Vice Holds Talks With Pay-TV Services on Plans for New Networks
Vice Media, the online news organization that reports from remote corners of the globe, plans to create television networks in the U.S. and other markets in the next year.
The New York-based company has held talks on its TV ambitions with cable and satellite providers, CEO Shane Smith said in an interview, without identifying potential partners.
"You will see Vice announce network launches globally as well as domestically in the next 12 months," Mr. Smith said.
Mr. Smith took a big step yesterday, with a deal to create the Vice TV network with Rogers Communications, Canada's largest cable and mobile telephone service. Vice, which began more than 20 years ago as an artsy magazine in Montreal, generates most of its revenue from videos distributed online via its own websites and YouTube. Mr. Smith wants a home on TV for those videos, which include documentaries, war reporting and cheeky cultural clips.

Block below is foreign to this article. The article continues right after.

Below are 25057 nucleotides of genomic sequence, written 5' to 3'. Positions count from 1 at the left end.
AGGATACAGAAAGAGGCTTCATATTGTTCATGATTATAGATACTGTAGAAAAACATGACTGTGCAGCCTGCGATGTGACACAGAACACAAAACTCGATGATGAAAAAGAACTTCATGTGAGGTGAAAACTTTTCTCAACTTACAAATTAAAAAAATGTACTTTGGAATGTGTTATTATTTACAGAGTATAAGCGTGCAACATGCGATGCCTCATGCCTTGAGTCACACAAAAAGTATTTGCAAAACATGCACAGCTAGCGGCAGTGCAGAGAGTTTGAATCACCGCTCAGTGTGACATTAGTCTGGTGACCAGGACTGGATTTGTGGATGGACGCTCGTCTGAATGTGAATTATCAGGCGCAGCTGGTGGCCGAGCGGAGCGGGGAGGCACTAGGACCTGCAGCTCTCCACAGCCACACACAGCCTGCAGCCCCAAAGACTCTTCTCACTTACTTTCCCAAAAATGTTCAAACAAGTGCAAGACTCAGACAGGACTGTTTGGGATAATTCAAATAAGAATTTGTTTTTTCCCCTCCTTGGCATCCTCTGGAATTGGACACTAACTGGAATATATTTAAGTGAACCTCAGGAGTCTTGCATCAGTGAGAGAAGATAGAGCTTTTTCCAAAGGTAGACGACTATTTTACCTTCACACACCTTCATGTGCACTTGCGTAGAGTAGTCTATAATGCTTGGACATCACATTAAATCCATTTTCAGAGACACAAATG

Vice produces daily news shows for networks in France and Italy, a newsmagazine for Time Warner Inc.'s HBO and has a TV presence in more than 20 countries, Smith said. Those shows introduce Vice, already popular among a young demographic online, to a broader audience.
Starting a network from scratch is more difficult for programmers because they need to secure distribution with various pay TV operators. Vice tried to get around that by buying existing channels, Mr. Smith said.
He pursued a deal earlier this year to gain control of Time Warner's struggling cable channel HLN, people familiar with the matter said in June.
The company, whose earlier backers include Rupert Murdoch's 21st Century Fox, raised $500 million in September from Technology Crossover Ventures and A+E Networks, owned by Walt Disney Co. and Hearst Corp. The transactions valued Vice at $2.5 billion.
The reach of Rogers, with large mobile and living-room audiences, lured Vice back home, Mr. Smith said.
Vice derives more than 50% of its viewership from mobile devices, and will produce videos specifically for Canadian mobile customers.
The company is working with three different mobile carriers in the U.S. that Smith didn't identify, and has also experimented with Snapchat Inc., the social media start-up specializing in ephemeral messages.
~ Bloomberg News ~